For Richer, For Poorer
Champagne native Christophe Salin has devoted his life to the business of Bordeaux. The CEO of Domaines Barons de Rothschild (Lafite) tells Madeleine Ross of planting in China and the market’s changing tastes
hristophe salin was six hours old when he first tasted wine. His grandfather had prescribed a drop of Champagne on the tongue—de rigueur for any self-respecting newborn in the eponymous region. Supposedly Salin’s lips curled into some semblance of a smile, at which point the patriarch was satisfied. “Okay, okay,” his grandfather conceded, “now you may drink milk—but never forget that you are Champenois!”
As CEO of Domaines Barons de Rothschild (Lafite), owner of the revered Chateau Lafite Rothschild, Salin has strayed only slightly from his roots—about 600km to the southwest. Lafite is arguably Bordeaux’s most storied first-growth estate—and one of the world’s most famous wine brands. “I drink red wine every day. For me it’s like taking vitamins,” muses the Gaul. “It keeps me young. You know I’m 92?”
Salin’s humour is drier than a Burgundian chardonnay so it’s hard to decipher fact from fiction. Thirty of his however many years have been spent building the Domaines Barons de Rothschild business and its brands. Since joining in 1985 he has driven the expansion of the company, which now encompasses chateaux in France, Chile, Argentina and China.
In that time, Salin has witnessed dramatic changes in the industry, most notably the rise of China and its voracious appetite for wine. Lafite’s early—and unparalleled—success on the mainland, documented exhaustively in the 2013 feature documentary Red Obsession, was part of what Salin refers to as the “first cycle” of the nation’s love affair with wine. This cycle was marked by a fascination with luxury brands. Prices for the Bordeaux first growths soared in excess of 600 per cent as a result, according to wine trading platform Liv-ex.
Prices have since dropped—or, as Salin says, “normalised”—due to the government’s crackdown on corruption and gift-giving. The result is that consumers’ tastes have diversified, something Salin considers positive. “Now we don’t just sell Chateau Lafite. We have other properties, some of which are less expensive, which people are now discovering. It’s not just the elite drinking wine in China these days,” he says. “I’m quite happy with what’s happening. Every time I visit China I see proper glasses are being used in restaurants and people understand how to properly pour wine.”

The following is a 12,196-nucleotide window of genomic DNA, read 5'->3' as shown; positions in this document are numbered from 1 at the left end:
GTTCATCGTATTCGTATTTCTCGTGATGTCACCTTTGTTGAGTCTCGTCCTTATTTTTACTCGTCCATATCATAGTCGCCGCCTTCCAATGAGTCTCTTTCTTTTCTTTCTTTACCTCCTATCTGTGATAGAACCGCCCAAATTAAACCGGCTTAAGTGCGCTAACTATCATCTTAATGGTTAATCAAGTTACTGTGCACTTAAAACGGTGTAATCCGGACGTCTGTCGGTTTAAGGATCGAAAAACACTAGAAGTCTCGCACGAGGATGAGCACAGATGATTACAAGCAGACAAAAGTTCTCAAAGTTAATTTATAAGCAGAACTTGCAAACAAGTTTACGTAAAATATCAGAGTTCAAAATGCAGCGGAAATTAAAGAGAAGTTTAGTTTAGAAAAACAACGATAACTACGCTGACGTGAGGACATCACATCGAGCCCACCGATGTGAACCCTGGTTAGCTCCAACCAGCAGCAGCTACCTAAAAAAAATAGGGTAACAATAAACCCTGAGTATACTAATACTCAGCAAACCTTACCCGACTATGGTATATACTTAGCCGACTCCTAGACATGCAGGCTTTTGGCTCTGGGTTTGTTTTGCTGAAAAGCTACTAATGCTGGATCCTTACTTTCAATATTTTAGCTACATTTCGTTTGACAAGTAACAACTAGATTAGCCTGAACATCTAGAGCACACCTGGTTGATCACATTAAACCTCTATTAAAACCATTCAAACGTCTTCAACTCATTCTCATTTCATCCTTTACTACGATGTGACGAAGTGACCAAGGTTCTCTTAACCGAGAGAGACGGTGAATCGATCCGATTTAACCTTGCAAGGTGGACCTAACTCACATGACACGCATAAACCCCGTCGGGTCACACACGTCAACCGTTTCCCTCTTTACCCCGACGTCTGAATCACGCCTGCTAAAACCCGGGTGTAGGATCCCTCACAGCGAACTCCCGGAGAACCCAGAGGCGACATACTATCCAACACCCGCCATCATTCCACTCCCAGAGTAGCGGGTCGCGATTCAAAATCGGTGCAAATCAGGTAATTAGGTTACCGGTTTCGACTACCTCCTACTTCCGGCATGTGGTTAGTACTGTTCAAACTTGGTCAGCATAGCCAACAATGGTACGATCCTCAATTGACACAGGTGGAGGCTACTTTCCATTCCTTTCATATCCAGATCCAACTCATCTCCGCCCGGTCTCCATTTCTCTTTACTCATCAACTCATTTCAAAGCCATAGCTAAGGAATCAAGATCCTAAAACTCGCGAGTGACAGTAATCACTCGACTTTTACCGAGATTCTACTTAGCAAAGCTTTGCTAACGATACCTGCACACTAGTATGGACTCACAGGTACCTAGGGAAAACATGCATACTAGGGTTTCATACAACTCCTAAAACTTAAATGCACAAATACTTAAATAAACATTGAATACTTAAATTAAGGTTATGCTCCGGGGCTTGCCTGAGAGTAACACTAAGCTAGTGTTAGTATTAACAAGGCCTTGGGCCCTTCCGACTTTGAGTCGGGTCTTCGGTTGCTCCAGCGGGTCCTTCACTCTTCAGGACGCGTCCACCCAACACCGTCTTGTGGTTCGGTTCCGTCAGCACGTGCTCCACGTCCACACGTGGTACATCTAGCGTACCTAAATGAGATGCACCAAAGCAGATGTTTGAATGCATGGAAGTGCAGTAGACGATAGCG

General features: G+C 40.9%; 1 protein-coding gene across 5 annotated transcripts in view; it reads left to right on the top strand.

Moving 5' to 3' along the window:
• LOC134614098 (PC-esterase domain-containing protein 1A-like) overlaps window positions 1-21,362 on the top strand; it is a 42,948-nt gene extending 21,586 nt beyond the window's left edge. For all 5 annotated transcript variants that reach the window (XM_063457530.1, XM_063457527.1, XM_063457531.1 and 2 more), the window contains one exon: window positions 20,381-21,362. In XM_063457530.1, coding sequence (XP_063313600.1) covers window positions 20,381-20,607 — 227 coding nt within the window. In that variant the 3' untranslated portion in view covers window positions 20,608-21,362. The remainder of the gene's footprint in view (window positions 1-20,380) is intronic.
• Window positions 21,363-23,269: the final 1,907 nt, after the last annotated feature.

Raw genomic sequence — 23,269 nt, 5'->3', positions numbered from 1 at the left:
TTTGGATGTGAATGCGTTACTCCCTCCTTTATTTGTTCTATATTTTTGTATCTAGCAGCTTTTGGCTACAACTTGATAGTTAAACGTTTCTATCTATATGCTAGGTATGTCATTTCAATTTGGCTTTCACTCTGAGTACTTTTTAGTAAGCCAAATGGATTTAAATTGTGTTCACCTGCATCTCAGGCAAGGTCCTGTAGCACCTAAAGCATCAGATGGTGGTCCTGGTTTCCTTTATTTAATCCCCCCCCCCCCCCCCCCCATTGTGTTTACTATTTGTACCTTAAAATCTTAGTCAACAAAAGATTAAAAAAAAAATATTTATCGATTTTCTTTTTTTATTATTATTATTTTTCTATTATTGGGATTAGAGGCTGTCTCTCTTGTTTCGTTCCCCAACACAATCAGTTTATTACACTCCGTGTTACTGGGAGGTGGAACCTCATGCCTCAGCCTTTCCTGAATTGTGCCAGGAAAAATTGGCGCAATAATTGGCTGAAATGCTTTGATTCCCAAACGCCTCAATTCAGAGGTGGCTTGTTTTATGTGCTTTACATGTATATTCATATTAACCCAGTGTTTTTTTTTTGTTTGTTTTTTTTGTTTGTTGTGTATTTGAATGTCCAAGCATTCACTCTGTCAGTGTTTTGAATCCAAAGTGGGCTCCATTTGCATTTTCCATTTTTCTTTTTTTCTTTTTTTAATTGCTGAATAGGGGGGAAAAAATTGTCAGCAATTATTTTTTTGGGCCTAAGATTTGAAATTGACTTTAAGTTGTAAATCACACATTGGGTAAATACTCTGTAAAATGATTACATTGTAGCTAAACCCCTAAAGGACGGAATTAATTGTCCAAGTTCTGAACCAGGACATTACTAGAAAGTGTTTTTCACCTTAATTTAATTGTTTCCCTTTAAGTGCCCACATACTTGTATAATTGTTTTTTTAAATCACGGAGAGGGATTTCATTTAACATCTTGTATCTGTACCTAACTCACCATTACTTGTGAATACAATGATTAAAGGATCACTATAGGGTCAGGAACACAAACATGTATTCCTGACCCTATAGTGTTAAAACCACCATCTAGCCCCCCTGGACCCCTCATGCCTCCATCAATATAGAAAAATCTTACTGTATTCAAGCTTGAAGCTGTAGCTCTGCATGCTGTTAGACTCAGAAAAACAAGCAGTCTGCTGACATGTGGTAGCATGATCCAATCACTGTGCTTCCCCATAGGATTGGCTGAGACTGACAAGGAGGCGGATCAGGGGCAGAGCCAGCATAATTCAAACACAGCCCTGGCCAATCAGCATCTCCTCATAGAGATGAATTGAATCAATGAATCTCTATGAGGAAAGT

Domaines Barons de Rothschild bought its first property in China in 2008, in Penglai, Shandong Province. The terroir, says Salin, is reminiscent of that of Bordeaux and Languedoc, so they planted cabernet sauvignon and syrah, both of which flourish in these regions. It’s been a challenge. “If you think it’s difficult to build something here, go to China. You see my grey hair?” Salin points to his salt-andpepper shock. He doesn’t yet have a date for the first vintage—it will depend on when they produce a harvest they consider good enough.
The biggest challenge has been procuring accurate data about the soil and weather. In Mainland China, he notes, it’s difficult to ascertain whether the information fed to you by the authorities has been manipulated. “We take a very scientific approach to the land so we have had to do everything ourselves, even set up our own weather forecasting station.” Education is also a major focus. Each year a master vigneron from Lafite is sent over to train the local team to graft and prune.
How else has the industry changed during his long tenure at Domaines Barons de Rothschild? The rise of viticulture—the science and study of grapes—has shot to prominence. “Now we know much more about how to take care of the vineyard. We are much cleaner; we don’t use fungicides or herbicides.”
Some things, though, will be forever beyond the control of humans. In the end, winemakers are at the mercy of mother nature. “We pray for cold winters, for nice summers, for some rain in spring but not in September. Everything comes down to the weather; you can be rich, you can be poor. We are not the masterminds; the mastermind is upstairs.”